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Perfect vs. Prefect

The words perfect and prefect look similar and can be easily confused. In this Grammar.com article, let us understand the difference between both words with examples and then do some exercises to make sure we have understood the difference.

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  Ramya Shankar  —  Grammar Tips
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Perfect (adjective) means something that is flawless or complete.

·         No one is perfect in this world.

·         Draw a perfect circle and show it to the class.

·         He is the perfect example of how a boss should be.

·         This statement of purpose is perfect. It contains all the necessary details.

·         The map is scaled to perfection.

As a verb, “perfecting” something is to get better at it through practice. Like they say, “Practice makes a man perfect.”

·         She works hard to perfect her handwriting.

·         You should work on perfecting your strikes to play in the finals.

·         She perfected his stitching skills before the exam.

·         He placed the ball perfectly inside the hole.

The noun of perfect is perfectness. Example – The perfectness of his deeds sometimes scares me!

The perfect tense – is used to indicated a completed action or an action that began in past and is still going on. In English, the perfect tense is constructed using a verb’s third or past participle form. Examples -

·         I have been working at the hospital for 4 years now.

·         I have completed the assignment.

Note, that the tense is called ‘perfect’, but there is no usage of the word ‘perfect’. Words like have, has and had are used for indicating perfect tense.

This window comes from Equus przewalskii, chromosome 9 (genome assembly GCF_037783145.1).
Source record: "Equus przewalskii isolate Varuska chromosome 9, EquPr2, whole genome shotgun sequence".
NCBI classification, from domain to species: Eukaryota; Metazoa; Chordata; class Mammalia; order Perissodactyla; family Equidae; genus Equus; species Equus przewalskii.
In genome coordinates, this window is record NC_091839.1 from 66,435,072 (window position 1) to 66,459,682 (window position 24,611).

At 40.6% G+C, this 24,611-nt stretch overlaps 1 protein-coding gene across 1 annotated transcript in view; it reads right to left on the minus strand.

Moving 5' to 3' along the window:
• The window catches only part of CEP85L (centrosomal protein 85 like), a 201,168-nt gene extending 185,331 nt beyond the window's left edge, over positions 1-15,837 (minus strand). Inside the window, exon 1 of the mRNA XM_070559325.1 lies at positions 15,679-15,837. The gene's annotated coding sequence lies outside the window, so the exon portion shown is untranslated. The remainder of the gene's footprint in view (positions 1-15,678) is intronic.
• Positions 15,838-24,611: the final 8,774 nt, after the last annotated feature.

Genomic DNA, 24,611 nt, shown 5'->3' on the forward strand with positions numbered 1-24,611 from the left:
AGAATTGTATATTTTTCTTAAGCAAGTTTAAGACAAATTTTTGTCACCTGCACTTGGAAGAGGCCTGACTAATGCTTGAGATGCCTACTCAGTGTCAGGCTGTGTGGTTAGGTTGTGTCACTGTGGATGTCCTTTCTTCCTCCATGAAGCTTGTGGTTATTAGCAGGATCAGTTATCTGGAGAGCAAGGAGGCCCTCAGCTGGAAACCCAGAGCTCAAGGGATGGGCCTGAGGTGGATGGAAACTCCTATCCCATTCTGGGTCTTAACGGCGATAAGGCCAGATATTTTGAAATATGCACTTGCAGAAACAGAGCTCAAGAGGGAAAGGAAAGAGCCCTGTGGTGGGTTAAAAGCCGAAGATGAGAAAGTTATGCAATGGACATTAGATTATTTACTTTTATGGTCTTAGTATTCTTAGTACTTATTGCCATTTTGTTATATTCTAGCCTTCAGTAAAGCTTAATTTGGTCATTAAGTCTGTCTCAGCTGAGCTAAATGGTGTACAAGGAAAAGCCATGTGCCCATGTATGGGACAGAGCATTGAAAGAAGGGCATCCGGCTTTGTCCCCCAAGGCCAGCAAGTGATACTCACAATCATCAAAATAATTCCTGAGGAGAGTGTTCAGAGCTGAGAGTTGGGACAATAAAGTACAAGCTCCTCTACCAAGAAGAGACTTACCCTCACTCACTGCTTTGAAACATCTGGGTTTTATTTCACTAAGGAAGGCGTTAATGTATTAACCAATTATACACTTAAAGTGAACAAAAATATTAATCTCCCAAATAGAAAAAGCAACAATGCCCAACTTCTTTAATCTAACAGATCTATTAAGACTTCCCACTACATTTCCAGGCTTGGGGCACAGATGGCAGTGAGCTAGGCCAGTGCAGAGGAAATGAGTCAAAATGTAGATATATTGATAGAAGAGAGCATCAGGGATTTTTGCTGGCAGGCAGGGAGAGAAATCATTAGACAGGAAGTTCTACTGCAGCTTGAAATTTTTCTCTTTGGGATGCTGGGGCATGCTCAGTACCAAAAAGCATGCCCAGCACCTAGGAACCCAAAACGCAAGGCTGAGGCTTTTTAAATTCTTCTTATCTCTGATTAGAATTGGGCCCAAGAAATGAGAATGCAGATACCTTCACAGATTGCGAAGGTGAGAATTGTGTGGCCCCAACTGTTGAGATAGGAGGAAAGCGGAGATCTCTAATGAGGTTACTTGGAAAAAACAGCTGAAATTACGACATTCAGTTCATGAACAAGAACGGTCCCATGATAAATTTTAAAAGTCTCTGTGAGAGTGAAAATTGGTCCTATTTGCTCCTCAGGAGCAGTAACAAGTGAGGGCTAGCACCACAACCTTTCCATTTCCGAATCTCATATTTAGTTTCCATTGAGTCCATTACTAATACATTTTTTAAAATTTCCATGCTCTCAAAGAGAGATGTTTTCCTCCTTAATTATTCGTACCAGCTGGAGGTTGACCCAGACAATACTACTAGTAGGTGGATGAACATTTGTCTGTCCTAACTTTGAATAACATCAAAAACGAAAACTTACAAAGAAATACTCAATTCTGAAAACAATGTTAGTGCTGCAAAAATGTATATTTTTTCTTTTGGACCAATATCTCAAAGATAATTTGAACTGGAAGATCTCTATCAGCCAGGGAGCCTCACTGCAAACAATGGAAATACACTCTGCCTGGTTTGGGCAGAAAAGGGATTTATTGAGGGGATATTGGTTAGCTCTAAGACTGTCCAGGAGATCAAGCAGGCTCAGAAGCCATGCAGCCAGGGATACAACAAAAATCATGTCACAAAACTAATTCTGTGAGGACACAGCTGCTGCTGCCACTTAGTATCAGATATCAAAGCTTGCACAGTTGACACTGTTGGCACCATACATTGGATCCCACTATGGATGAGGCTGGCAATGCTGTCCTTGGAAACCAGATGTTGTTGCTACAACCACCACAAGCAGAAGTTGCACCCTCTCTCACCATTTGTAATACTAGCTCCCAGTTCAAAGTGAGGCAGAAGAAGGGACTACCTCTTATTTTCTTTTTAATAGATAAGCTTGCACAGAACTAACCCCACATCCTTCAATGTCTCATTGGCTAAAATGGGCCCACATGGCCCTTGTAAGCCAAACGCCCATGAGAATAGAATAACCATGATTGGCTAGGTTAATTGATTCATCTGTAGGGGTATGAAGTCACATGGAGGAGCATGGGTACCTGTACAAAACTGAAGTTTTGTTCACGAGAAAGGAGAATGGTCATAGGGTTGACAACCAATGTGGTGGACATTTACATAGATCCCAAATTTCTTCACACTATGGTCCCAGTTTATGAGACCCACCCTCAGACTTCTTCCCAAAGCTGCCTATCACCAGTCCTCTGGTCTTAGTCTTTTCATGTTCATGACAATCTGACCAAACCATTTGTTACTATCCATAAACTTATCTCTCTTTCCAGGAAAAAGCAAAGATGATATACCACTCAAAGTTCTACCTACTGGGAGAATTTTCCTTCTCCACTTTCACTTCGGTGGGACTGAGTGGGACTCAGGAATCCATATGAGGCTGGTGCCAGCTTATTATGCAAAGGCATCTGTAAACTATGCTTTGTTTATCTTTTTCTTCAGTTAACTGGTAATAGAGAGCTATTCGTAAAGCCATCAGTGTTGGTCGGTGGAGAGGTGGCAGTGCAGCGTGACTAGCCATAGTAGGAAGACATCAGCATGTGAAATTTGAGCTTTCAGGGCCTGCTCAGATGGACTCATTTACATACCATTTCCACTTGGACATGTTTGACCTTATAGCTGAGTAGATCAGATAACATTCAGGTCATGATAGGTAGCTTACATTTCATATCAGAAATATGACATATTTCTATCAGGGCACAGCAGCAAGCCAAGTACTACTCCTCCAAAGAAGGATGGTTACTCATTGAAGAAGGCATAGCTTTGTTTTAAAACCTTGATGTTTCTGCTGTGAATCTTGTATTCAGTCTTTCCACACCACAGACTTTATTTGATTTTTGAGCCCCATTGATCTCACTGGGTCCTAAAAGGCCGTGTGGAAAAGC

Here are some common idioms the use the word perfect

Picture-perfect – something that is without any defect in its appearance or character. A photo, a place, anything that you see or perceive as flawless can be categorised as picture perfect.

·         We have planned our honeymoon in Switzerland. The place is picture-perfect.

·         He surprised me with a ring on our wedding day. It was a picture-perfect moment!

Inch-perfect – something that’s highly accurate, like a measurement, or well judged or placed.

Perfect vs. Prefect

·         His shots were inch-perfect and the judges were impressed with his performance.

·         The chip has to be inch-perfect, or it won’t fit inside the phone.

Pitch-perfect – the right tone or mood.

·         The translation was pitch-perfect and we could enjoy the whole movie!

·         Her voice had the perfect pitch.

In a perfect world – a situation that would be exactly the way you like

·         In a perfect world, I would be sun-bathing in the beaches of Goa.

·         In a perfect world, my kids would listen to me without me screaming at them!

Prefect

Prefect is a (noun) person who ensures discipline in any organization. Examples of prefects could be a chief officer, a magistrate or even a school leader! A prefect position is a position of authority or command. Few examples

·         Our college has a prefect for every department.

·         He was a prefect in college and is fit for the position of chief police officer.

·         As per the prefect’s orders, we need to stop talking now.

As we see, these two words, perfect and prefect have nothing in common except similar spellings. Here is an example with both so that the words and their spellings are etched in your mind forever.

“I am going to tell the prefect that he is not a perfect person, and hence cannot expect others to be so!”

Try these exercises to train your mind further

1. He is a very strict _____.

2. A _______ person does not exist.

3. All the ______ will be given special training tomorrow.

4. _____________ is the key to success.

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